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Event ID 1925: Attempt to establish a replication link failed due to connectivity problem

Updated: May 1, 2010

Applies To: Windows Server 2003, Windows Server 2003 R2, Windows Server 2003 with SP1, Windows Server 2003 with SP2

The description text in event ID 1925 reports that the attempt to establish a replication link for the following writable directory partition failed, and the description text provides the distinguished name of the directory partition that the destination is attempting to replicate from the source. The error code in the event gives more specific information about the cause of the problem.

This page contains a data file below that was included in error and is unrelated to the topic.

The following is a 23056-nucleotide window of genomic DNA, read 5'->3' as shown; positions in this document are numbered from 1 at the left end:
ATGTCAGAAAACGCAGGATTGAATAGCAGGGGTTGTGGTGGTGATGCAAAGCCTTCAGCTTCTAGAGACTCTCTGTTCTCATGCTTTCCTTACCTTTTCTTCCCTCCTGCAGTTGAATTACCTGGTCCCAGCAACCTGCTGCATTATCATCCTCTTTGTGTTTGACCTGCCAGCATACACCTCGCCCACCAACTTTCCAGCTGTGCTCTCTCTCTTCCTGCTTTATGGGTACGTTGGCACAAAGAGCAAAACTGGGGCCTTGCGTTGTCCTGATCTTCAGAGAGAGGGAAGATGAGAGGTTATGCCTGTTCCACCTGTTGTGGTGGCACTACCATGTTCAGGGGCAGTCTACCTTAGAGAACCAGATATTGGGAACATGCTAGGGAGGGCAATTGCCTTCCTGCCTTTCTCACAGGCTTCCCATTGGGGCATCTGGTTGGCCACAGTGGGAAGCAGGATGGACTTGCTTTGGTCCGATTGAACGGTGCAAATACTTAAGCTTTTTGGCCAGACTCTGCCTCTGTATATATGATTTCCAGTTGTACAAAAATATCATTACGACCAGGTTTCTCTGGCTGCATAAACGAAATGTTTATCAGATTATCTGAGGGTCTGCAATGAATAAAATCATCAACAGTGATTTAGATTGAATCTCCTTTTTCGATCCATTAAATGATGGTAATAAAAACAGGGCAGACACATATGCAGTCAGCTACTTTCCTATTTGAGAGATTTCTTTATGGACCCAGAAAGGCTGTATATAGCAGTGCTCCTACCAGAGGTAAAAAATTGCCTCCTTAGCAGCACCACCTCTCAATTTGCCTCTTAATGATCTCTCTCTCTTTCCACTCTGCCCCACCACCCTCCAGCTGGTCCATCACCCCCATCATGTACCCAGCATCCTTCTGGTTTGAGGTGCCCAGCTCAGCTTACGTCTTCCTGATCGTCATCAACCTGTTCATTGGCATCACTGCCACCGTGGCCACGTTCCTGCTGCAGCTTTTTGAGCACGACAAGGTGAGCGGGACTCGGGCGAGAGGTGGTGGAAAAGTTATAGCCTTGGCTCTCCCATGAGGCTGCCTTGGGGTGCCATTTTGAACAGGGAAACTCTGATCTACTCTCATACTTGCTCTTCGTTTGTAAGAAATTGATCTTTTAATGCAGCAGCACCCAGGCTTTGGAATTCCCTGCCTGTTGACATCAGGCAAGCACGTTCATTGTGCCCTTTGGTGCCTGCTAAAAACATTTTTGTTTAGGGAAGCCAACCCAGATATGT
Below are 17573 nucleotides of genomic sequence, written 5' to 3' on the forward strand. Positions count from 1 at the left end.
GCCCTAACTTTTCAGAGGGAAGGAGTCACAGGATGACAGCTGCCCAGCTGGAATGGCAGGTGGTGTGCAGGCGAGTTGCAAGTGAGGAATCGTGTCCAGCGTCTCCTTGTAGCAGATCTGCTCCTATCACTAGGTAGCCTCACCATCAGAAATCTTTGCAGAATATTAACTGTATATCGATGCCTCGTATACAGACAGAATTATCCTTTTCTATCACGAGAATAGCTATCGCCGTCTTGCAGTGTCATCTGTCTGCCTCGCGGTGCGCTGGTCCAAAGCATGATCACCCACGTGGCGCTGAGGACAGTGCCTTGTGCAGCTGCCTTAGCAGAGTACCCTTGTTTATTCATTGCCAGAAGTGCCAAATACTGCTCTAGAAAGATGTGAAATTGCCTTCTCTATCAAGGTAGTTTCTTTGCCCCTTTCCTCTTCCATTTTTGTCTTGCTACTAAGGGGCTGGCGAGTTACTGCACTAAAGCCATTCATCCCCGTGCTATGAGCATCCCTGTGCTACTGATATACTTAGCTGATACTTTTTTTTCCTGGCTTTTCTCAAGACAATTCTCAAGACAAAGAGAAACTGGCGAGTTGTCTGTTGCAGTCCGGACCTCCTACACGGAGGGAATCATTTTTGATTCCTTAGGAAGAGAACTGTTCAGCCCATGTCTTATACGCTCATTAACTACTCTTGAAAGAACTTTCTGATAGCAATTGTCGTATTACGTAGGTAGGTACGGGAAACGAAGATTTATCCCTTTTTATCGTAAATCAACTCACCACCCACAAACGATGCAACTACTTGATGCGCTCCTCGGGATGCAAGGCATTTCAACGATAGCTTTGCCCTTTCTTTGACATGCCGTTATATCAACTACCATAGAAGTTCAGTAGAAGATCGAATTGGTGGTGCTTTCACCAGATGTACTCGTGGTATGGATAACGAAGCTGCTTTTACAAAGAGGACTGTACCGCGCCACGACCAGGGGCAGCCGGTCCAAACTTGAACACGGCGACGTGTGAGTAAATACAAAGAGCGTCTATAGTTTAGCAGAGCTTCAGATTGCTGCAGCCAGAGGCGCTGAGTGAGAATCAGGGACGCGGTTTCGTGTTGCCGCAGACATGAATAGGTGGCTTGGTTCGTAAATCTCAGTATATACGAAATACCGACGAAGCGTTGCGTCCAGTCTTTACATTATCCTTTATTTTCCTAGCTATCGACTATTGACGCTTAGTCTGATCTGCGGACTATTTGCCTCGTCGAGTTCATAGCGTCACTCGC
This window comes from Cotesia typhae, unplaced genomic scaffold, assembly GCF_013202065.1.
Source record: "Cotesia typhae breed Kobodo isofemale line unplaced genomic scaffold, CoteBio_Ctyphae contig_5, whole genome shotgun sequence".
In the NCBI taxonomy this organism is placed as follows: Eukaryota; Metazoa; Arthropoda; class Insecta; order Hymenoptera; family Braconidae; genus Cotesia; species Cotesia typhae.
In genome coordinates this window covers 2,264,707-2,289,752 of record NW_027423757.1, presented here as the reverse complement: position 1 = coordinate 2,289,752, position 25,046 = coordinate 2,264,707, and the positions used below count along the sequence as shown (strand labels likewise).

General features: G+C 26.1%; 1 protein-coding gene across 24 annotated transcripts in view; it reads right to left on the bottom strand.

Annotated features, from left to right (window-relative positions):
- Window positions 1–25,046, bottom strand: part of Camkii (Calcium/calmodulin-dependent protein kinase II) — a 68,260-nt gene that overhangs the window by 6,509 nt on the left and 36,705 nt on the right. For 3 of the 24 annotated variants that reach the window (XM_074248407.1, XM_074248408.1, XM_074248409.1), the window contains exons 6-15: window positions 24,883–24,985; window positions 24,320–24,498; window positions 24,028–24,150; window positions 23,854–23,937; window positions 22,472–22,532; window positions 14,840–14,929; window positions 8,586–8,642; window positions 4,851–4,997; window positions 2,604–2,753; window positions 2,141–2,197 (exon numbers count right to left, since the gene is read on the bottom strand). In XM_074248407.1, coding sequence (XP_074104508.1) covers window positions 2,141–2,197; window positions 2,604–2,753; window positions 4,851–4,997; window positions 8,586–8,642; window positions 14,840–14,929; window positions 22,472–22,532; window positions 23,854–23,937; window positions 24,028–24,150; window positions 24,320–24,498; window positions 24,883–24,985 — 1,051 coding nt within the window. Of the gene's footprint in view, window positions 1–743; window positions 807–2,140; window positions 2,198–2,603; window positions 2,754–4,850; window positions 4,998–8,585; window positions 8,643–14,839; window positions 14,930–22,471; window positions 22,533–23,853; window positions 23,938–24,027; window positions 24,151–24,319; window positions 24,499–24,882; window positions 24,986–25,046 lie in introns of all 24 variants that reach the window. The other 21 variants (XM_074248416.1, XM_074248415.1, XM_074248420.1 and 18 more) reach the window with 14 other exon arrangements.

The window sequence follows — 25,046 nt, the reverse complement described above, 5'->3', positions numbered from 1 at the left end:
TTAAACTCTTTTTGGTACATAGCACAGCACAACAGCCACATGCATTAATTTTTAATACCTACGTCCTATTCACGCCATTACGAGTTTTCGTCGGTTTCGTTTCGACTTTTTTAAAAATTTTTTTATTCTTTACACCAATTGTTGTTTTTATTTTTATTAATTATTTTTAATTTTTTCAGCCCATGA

An example of the event text is as follows:

Event Type:Warning
Event Source:NTDS KCC
Event Category:Knowledge Consistency Checker 
Event ID:1925
Date:3/24/2005
Time:9:15:46 AM
User:NT AUTHORITY\ANONYMOUS LOGON
Computer:DC3
Description:
The attempt to establish a replication link for the following 
writable directory partition failed. 

Directory partition: 
CN=Configuration,DC=contoso,DC=com 
Source domain controller: 
CN=NTDS Settings,CN=DC1,CN=Servers,CN=Default-First-Site-Name,CN=Sites,CN=Configuration,DC=contoso,DC=com 
Source domain controller address: 
f8786828-ecf5-4b7d-ad12-8ab60178f7cd._msdcs.contoso.com 
Intersite transport (if any): 
CN=IP,CN=Inter-Site Transports,CN=Sites,CN=Configuration,DC=contoso,DC=com
This domain controller will be unable to replicate with the source 
domain controller until this problem is corrected.

User Action